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Hastings Law Journal

Abstract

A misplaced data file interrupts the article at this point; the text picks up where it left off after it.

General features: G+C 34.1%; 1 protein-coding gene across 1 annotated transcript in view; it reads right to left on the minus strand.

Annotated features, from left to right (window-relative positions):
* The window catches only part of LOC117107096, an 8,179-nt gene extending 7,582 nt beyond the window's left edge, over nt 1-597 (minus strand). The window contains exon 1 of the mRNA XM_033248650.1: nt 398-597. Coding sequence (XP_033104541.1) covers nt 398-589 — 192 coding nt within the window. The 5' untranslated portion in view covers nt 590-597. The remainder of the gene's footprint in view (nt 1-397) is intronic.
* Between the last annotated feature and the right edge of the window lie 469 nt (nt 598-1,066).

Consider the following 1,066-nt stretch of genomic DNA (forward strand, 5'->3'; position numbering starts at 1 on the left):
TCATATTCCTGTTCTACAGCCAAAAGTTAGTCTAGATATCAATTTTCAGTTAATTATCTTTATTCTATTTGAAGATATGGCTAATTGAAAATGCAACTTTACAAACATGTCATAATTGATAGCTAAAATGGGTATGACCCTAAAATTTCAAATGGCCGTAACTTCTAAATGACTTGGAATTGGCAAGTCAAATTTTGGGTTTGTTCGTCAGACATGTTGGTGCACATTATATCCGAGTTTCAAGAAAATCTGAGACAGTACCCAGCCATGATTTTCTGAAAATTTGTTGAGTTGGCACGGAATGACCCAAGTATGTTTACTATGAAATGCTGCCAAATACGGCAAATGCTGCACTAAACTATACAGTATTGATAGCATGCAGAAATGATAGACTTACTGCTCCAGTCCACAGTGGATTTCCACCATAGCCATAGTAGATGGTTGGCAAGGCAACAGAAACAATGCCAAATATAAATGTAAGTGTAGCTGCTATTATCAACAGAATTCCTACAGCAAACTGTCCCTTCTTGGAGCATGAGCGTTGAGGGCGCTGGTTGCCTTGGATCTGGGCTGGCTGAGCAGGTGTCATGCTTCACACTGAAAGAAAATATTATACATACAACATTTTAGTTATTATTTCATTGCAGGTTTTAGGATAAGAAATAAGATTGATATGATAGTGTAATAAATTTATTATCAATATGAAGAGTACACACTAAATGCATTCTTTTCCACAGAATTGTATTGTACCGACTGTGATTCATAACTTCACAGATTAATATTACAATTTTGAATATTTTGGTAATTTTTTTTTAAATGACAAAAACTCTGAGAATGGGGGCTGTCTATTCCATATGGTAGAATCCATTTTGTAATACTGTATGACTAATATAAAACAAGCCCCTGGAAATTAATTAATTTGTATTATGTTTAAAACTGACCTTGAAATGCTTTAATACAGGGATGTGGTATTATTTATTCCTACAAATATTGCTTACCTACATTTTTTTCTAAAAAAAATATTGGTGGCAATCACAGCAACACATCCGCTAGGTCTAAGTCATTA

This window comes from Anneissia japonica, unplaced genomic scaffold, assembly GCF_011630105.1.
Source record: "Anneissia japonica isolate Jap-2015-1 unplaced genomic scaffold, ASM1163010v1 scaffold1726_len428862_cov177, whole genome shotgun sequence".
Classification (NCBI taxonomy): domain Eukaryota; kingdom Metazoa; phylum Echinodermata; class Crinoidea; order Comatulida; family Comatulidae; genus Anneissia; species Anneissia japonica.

This Note examines currently available dissolution procedures for same-sex couples in domestic partnerships, civil unions, and reciprocal beneficiary relationships. It compares the informal dissolution proceedings in California and Hawaii to the proceedings in Vermont and several European countries that more closely resemble traditional divorce actions. More formal dissolution procedures that require same-sex couples to go to court to dissolve their unions allow courts, rather than fighting couples, to determine such contentious issues as support, property division, and child custody and visitation. Although same-sex couples cannot legally marry in the United States, several states have created alternatives which extend some of the benefits of marriage to same-sex couples. This Note argues that states adopting such alternatives should look to European models and create formal dissolution proceedings that utilize the experience and neutrality of the existing judicial system to help same-sex couples dissolve their relationships according to existing legal principles. This will alleviate much of the uncertainty that currently exists for same-sex couples when their relationships end.

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